It’s not the idea of having a meeting with employees that’s a bad idea, it’s the verbiage we use to describe what is happening. An “annual review” or “evaluation” has a top-down implication that puts the employee in a helpless and often defensive posture. They are going to be evaluated, rather than a much more positive approach that could enlist the employee in their own performance improvement. In this episode of Making Chips Jim and Jason speak again with Karla Dobbeck, a Human Resources specialist who is focused on the manufacturing industry. Karla shares her preferred approach to what she calls “Proactive Discussions” that actually get the employee involved in their own evaluation and improvement to create a winning team across the board.

 

Do you know what questions to ask during an employee review?

 

First, did you notice we said, “questions to ask” rather than “things to say?” A successful proactive employee discussion should be couched in terms that encourage employee interaction and show great interest in the employee’s well-being and future. You don’t want to grill your employees or make them leave the conversation feeling scolded or critiqued. You want them to leave feeling helped and motivated toward improvement. That means you’ve got to show interest in them and their approach to the work they are doing by asking questions. That approach has a greater chance of creating a win-win situation for everyone. Find out what kind of questions you need to ask in your annual reviews… oops, proactive discussion - on this episode of Making Chips.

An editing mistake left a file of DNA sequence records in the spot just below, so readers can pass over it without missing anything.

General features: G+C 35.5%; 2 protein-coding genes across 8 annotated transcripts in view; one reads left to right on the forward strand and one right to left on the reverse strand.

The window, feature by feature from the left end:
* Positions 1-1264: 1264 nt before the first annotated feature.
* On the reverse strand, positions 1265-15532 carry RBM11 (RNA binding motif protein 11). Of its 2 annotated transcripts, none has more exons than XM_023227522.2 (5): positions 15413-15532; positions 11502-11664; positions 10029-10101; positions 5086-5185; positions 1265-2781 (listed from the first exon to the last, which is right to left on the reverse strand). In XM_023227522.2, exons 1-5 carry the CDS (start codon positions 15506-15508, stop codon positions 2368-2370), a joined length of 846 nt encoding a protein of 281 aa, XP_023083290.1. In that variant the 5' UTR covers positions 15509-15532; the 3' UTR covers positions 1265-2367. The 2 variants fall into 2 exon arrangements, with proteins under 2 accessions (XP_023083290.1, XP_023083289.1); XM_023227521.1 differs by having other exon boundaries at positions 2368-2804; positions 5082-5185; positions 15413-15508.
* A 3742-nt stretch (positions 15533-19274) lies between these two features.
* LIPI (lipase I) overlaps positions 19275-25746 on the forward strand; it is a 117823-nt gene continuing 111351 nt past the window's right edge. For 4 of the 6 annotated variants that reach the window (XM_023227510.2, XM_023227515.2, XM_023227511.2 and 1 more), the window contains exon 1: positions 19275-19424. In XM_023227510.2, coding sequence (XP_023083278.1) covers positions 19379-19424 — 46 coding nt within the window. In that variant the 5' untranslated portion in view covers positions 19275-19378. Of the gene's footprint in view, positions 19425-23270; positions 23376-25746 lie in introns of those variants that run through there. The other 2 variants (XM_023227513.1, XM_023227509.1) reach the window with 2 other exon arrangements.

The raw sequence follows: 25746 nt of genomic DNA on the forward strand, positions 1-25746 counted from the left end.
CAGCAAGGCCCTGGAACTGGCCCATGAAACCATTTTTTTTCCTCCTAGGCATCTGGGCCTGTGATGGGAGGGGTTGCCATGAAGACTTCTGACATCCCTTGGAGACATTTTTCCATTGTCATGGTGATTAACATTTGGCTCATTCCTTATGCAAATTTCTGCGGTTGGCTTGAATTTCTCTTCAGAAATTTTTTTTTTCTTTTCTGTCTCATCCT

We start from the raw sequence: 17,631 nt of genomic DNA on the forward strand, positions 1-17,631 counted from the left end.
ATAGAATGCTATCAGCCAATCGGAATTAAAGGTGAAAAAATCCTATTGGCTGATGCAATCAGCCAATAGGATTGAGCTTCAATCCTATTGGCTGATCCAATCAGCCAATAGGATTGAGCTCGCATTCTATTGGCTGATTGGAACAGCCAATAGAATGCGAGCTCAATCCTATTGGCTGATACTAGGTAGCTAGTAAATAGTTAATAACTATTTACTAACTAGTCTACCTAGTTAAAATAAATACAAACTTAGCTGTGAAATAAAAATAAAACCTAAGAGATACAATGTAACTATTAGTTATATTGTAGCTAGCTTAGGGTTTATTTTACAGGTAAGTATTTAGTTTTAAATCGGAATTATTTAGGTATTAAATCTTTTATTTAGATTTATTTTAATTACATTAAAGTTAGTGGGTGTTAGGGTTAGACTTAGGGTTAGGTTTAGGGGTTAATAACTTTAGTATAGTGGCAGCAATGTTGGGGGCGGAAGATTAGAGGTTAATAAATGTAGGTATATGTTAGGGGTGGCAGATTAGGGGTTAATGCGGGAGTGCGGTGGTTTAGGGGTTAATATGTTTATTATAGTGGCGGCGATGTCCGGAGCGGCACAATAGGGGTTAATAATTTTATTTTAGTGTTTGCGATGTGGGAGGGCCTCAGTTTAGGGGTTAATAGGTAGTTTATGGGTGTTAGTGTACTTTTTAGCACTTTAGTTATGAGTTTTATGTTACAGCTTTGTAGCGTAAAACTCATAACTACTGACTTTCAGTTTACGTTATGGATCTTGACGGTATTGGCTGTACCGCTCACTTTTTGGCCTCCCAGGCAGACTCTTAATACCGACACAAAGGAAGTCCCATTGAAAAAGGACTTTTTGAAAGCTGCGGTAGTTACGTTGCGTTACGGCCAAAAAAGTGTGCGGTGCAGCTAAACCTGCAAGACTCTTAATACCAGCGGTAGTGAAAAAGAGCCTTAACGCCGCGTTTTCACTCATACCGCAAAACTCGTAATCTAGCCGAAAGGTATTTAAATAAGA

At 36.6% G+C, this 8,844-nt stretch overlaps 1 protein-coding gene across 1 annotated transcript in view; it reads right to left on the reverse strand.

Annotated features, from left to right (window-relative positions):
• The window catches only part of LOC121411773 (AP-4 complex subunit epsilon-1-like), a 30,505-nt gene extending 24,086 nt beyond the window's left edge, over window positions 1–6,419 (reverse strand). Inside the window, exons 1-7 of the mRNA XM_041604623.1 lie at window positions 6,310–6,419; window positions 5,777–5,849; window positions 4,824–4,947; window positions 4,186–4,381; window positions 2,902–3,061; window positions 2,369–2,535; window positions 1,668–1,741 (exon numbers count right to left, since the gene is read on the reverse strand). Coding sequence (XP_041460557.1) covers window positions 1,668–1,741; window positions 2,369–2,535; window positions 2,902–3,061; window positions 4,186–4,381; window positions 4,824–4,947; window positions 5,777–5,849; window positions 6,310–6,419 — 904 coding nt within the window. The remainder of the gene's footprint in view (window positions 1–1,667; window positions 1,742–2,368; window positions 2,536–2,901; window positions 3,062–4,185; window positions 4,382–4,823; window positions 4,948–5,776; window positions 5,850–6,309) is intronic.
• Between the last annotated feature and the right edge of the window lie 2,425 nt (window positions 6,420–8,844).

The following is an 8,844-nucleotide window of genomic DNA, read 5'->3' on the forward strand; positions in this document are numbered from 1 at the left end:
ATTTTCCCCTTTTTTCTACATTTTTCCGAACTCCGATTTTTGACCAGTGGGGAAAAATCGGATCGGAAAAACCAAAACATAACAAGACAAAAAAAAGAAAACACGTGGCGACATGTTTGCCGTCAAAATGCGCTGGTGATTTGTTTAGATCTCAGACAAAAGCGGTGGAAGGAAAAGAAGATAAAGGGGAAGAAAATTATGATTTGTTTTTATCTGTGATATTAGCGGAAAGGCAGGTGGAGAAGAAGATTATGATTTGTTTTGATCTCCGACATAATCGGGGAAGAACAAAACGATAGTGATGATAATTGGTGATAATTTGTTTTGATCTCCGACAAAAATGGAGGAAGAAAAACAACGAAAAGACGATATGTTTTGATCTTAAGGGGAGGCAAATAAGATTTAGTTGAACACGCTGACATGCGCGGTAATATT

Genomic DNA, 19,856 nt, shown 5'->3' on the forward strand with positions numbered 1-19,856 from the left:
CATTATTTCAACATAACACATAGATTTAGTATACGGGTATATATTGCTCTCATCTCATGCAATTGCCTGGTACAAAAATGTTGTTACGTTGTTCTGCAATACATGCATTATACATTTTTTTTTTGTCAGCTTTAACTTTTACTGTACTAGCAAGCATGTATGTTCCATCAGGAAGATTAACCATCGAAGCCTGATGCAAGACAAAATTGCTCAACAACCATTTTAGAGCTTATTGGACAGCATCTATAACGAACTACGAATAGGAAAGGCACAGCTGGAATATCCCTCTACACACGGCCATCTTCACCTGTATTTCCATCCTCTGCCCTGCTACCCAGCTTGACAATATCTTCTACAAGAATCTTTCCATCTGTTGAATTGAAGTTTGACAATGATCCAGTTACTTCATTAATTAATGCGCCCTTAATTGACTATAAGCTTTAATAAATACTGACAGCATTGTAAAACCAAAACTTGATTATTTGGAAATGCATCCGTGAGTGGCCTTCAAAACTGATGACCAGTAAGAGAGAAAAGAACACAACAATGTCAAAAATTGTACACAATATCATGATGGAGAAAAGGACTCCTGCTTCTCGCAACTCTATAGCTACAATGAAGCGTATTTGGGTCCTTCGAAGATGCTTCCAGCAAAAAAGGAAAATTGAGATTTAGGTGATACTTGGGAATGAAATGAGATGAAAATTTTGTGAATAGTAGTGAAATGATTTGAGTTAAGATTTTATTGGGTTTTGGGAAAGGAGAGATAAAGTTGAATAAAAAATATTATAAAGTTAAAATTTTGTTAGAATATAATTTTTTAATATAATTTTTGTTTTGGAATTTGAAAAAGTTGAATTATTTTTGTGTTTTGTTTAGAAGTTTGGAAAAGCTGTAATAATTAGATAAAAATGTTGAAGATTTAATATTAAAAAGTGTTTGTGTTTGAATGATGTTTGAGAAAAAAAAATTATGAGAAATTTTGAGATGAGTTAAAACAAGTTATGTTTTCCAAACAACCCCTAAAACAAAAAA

There are two types of conversations employers need to have with employees - and they are not only done annually.

 

Do you know what they are? Do you know why you should shoot for having them more than annually, like a typical “annual review?” Here they are - performance conversations and behavioral conversations. What’s the difference? Let’s start with the behavioral conversations:

 

Behavioral - These are talks you have with employees about specific behaviors they are guilty of that need correction or modification. Examples could be use of phones on the shop floor when it’s prohibited, or an apparent refusal to comply with a certain usage technique on a new machine. With behavioral conversations you need to talk about the issue when it arises.

 

Performance - These conversations are planned conversations where you as the employer are being proactive to address the employee’s performance, positive as well as negative, for the sake of coaching them to greater levels of accomplishment and competence. Performance discussions should be introduced a few weeks ahead of time so the employee can come prepared for the talk, and should be done regularly - perhaps annually, but preferably more often.

 

Never center your proactive discussions with employees around money